Are NICE Guidelines Enabling Our Caring Professionals to Meet NMC Standards of Evidence-Based Practice?
By Stephen Williams, Sian Jackson and Sarah O’Donnell (2013)
This is a proposed @WeNurses chat co-written by Steve Williams aka @MHNurseLecturer, Sian Jackson aka @firecracker1305 and Sarah O’Donnell aka @sarah_searz. This proposed twitter chat came about as a result of a pre-registration nursing @BradfordUni debate on evidence-based practice in healthcare. This represents a strand of ‘SoMe’ (Social Media) integration and dissemination of student-nursing practice as explored in Williams (2013).
The NMC (Nursing and Midwifery Council) (2008) code states we must: “deliver care based on the best available evidence” (p.6) and keep our “knowledge and skills up to date” (p.6). NICE (National Institute of Health and Care Excellence) guidelines have assisted practice since 2001. With a variety of treatment options/pathways it seeks to enable professionals to provide evidence-based advice and care. However is the evidence assessed by NICE sufficiently contextually relevant for our patients’ clinical needs?
Research evidence can become rapidly out dated and some academics and practitioners might argue it’s not always sufficiently well developed for practice. Nurses establish their practice in a variety of ways and their ability to critically evaluate research varies (Funk et al., 1991; Kirkevold, 2008). NICE guidelines take two years to be developed prior to publication. This suggests that upon publication they are already out of date and indeed may not be updated for a further three to four years.
An example of such issues with NICE guidance can be seen in the development of guidelines for self-harm (Pitman and Tyrer, 2008). Pitman and Tyrer (2008) point out that this was developed on research evidence with only one recommendation based on a RCT (randomised controlled trial) quality of evidence. Most of the research at the time was on the physical impact of self-harm and the guidelines received criticism for amalgamating self-poisoning and self-laceration as a single kind of problem (Barker and Buchanan-Barker, 2004). Is it pertinent to argue then that a culture of ‘following NICE guidelines’ perhaps disables nurses obligation to critically review nursing research and related evidence themselves?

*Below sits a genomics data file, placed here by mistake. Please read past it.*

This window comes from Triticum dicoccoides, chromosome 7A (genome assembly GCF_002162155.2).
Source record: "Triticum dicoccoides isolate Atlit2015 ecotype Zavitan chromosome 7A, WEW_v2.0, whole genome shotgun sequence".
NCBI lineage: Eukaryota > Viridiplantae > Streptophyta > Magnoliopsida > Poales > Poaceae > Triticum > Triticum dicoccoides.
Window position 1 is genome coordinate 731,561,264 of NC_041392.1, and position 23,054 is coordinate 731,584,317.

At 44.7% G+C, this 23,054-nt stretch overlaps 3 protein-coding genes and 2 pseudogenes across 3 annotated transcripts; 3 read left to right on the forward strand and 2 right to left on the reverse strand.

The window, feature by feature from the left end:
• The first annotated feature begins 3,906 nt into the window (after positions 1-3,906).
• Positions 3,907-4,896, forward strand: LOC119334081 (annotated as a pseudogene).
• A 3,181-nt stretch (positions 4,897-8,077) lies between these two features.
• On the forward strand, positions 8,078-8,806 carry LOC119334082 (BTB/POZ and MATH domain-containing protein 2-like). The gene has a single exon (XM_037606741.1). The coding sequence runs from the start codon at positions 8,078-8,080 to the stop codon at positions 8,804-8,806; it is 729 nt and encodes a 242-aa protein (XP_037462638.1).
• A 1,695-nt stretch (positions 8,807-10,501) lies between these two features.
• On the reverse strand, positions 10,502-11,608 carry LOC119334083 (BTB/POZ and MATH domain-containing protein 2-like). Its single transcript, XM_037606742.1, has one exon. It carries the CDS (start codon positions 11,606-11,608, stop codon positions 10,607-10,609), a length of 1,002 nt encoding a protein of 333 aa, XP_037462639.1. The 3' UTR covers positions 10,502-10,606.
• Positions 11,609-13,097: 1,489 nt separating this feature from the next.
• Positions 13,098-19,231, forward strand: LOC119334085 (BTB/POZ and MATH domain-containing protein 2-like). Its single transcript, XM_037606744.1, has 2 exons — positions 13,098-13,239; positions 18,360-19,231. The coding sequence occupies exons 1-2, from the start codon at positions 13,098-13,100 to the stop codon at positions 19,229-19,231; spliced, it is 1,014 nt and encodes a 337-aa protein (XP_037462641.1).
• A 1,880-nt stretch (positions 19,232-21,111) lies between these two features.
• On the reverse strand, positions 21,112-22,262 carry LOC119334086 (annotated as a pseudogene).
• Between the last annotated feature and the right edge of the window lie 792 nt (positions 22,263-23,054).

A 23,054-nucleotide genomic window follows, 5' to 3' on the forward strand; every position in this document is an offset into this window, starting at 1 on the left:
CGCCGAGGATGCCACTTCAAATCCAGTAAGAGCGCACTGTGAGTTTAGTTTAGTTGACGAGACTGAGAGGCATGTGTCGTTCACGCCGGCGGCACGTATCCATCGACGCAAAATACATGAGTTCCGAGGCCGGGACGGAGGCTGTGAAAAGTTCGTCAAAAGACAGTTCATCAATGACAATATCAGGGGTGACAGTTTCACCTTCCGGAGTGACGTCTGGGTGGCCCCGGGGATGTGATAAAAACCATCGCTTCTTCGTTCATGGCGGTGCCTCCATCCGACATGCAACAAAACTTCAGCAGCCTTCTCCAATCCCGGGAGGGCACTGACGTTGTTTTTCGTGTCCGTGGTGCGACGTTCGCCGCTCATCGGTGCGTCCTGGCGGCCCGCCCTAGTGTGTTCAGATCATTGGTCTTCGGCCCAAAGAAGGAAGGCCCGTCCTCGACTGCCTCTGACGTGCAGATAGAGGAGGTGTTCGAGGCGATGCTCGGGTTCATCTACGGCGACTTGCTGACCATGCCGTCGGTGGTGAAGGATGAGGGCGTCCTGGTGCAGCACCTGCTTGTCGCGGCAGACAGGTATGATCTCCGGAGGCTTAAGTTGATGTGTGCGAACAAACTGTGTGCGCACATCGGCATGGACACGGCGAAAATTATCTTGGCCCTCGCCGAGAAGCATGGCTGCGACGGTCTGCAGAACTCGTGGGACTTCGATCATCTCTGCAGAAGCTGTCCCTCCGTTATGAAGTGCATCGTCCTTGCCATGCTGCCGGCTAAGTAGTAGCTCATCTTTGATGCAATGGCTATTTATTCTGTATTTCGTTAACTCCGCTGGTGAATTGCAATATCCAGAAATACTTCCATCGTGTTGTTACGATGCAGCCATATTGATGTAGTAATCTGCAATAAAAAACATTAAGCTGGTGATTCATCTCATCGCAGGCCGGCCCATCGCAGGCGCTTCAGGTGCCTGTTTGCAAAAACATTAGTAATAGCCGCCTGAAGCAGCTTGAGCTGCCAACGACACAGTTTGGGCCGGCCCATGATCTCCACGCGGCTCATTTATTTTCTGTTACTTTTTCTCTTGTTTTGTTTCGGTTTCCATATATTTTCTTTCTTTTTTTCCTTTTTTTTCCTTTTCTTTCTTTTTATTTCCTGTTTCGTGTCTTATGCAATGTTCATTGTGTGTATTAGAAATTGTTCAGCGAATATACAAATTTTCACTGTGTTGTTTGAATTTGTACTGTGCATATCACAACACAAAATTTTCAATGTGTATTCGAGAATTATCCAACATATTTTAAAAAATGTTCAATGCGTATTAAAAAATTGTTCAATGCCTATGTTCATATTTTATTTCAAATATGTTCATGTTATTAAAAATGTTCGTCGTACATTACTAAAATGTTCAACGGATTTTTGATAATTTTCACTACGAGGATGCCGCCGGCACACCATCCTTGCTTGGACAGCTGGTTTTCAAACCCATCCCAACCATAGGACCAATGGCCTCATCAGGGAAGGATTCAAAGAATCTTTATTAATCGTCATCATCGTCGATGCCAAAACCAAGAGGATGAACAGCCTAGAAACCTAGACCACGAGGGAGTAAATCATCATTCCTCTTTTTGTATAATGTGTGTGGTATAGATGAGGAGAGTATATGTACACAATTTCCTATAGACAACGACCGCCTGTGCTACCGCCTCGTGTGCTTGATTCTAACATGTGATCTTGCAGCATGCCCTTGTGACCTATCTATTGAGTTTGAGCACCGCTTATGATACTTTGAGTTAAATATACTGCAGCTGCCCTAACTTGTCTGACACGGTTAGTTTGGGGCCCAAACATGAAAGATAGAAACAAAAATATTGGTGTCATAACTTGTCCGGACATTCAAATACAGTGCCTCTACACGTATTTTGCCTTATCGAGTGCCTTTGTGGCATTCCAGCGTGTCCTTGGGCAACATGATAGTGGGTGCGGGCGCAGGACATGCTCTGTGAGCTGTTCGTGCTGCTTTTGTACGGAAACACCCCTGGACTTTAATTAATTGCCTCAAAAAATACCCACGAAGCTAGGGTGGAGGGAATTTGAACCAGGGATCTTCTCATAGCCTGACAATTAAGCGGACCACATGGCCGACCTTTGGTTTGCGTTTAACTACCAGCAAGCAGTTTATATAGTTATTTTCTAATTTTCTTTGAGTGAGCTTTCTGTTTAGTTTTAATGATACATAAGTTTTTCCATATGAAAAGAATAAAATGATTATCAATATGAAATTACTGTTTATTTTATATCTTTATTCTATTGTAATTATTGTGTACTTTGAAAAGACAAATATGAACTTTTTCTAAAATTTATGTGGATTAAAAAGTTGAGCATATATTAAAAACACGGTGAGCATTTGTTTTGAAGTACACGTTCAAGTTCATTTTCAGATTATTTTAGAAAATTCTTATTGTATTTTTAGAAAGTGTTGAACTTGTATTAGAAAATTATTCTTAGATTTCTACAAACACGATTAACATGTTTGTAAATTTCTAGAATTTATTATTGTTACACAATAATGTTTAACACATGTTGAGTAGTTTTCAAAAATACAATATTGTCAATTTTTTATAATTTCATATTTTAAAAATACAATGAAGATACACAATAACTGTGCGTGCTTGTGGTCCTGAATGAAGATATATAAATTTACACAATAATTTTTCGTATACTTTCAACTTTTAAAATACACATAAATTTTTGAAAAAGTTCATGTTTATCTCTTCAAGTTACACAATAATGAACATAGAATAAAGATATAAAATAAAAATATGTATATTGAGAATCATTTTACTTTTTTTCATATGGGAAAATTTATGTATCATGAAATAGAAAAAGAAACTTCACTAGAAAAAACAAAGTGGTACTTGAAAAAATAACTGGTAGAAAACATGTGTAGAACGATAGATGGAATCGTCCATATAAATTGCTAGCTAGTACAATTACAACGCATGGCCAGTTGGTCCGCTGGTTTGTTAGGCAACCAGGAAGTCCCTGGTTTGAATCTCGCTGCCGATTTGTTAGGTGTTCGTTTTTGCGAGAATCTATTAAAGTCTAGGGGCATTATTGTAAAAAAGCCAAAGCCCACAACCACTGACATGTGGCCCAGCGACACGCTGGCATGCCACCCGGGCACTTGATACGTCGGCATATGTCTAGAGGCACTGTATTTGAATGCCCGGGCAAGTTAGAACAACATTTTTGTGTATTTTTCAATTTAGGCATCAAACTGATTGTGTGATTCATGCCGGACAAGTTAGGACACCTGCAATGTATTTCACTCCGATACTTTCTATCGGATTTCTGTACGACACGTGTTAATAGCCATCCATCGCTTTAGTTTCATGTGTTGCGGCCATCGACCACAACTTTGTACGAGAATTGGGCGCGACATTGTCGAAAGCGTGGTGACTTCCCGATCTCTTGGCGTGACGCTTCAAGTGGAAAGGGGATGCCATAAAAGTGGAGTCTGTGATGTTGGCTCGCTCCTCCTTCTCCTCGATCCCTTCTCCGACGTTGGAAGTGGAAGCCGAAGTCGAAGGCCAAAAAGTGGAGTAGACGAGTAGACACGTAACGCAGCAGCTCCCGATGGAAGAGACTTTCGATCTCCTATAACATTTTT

NICE guidelines set out to reduce inequalities in treatment provision. Whilst this is a laudable ideal the reality of treatment provision is considerably murkier. Take the provision of IVF (in vitro fertilization): NICE guidelines in 2004 recommended three full cycles of treatment for those who met agreed clinical criteria. By mid-2005 PCTs (primary care trusts) were being asked to make at least one cycle available by the secretary of state. There was no mandate or mechanism for ensuring the recommendations were implemented (House of Commons Health Committee, 2008). A further critical point is that PCT’s in England were able to set the eligibility criteria for access to NHS funding above and beyond clinical criteria set out in the guideline (House of Commons Health Committee, 2008). This being the case – are they really addressing health inequalities and are we confident the advice they prompt us to give is sufficiently empirically robust?
A twitter chat in conjunction with @WeNurses is scheduled for Tuesday 15th April 2014 at 8pm online.
Barker, P. Buchanan-Barker, P., (2004), NICE and self-harm: Blinkered and exclusive,Mental Health Nursing, 24,6,pp. 4–6.
Funk, S.G., Thornquist, E.M., Wiese, R.A. and Champagne, M. T. (1991), Barriers to using research findings in practice: The clinicians perspective. Applied Nursing Research. 4, pp 90-95.
House of Commons Health Committee (2008), Health Inequalities: Written Evidence, Session 2007-08, Volume II, Her Majesty’s Stationery Office.
Kirkevold M. (1997), Integrative Nursing Research – An Important Strategy to Further The Development of Nursing Science and Nursing Practice, Journal of Advanced Nursing, 25, pp 977-984.
Nursing and Midwifery Council (2008), The Code: Standards of conduct, performance and ethics for nurses and midwives, NMC.
Pitman, A. and Tyrer, P. (2008), Implementing clinical guidelines for self-harm – highlighting key issues arising from the NICE guidelines for self-harm, Psychology and Psychotherapy: Theory, Research and Practice, 81, 4, pp. 377-397.
Williams, S. (2013), Embracing Digital Education for Nursing (An @WeNurses Web-blog Article), The Inside Skinny Latte Blog, September 9th 2013, Available from: http://mhnurselecturer.co.uk/?p=8, [accessed 19th November 2013].